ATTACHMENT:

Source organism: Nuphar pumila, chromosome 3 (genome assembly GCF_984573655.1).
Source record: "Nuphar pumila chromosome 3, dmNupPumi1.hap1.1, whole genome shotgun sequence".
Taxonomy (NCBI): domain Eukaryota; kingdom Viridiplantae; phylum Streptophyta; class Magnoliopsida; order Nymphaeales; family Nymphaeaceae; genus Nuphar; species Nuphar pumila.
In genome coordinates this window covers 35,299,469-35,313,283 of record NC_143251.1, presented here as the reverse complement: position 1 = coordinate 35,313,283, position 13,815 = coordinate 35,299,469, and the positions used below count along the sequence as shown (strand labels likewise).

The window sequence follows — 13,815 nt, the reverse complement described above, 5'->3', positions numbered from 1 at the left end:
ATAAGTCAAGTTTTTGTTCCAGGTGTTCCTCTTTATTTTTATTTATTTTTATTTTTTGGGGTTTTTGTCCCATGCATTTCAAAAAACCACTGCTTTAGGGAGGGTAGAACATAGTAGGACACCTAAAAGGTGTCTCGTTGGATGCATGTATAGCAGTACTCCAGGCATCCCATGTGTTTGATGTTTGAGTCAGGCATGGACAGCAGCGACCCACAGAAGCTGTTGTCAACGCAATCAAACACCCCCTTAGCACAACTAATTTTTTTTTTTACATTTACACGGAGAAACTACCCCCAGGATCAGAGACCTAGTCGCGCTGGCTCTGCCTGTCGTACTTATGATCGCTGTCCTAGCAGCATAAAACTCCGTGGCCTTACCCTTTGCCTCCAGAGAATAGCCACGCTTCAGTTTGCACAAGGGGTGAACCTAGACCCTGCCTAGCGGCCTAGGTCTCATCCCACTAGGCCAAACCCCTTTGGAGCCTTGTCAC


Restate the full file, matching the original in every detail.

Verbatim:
Source organism: Nuphar pumila, chromosome 3 (genome assembly GCF_984573655.1).
Source record: "Nuphar pumila chromosome 3, dmNupPumi1.hap1.1, whole genome shotgun sequence".
Taxonomy (NCBI): domain Eukaryota; kingdom Viridiplantae; phylum Streptophyta; class Magnoliopsida; order Nymphaeales; family Nymphaeaceae; genus Nuphar; species Nuphar pumila.
In genome coordinates this window covers 35,299,469-35,313,283 of record NC_143251.1, presented here as the reverse complement: position 1 = coordinate 35,313,283, position 13,815 = coordinate 35,299,469, and the positions used below count along the sequence as shown (strand labels likewise).

The window sequence follows — 13,815 nt, the reverse complement described above, 5'->3', positions numbered from 1 at the left end:
ATAAGTCAAGTTTTTGTTCCAGGTGTTCCTCTTTATTTTTATTTATTTTTATTTTTTGGGGTTTTTGTCCCATGCATTTCAAAAAACCACTGCTTTAGGGAGGGTAGAACATAGTAGGACACCTAAAAGGTGTCTCGTTGGATGCATGTATAGCAGTACTCCAGGCATCCCATGTGTTTGATGTTTGAGTCAGGCATGGACAGCAGCGACCCACAGAAGCTGTTGTCAACGCAATCAAACACCCCCTTAGCACAACTAATTTTTTTTTTTACATTTACACGGAGAAACTACCCCCAGGATCAGAGACCTAGTCGCGCTGGCTCTGCCTGTCGTACTTATGATCGCTGTCCTAGCAGCATAAAACTCCGTGGCCTTACCCTTTGCCTCCAGAGAATAGCCACGCTTCAGTTTGCACAAGGGGTGAACCTAGACCCTGCCTAGCGGCCTAGGTCTCATCCCACTAGGCCAAACCCCTTTGGAGCCTTGTCAC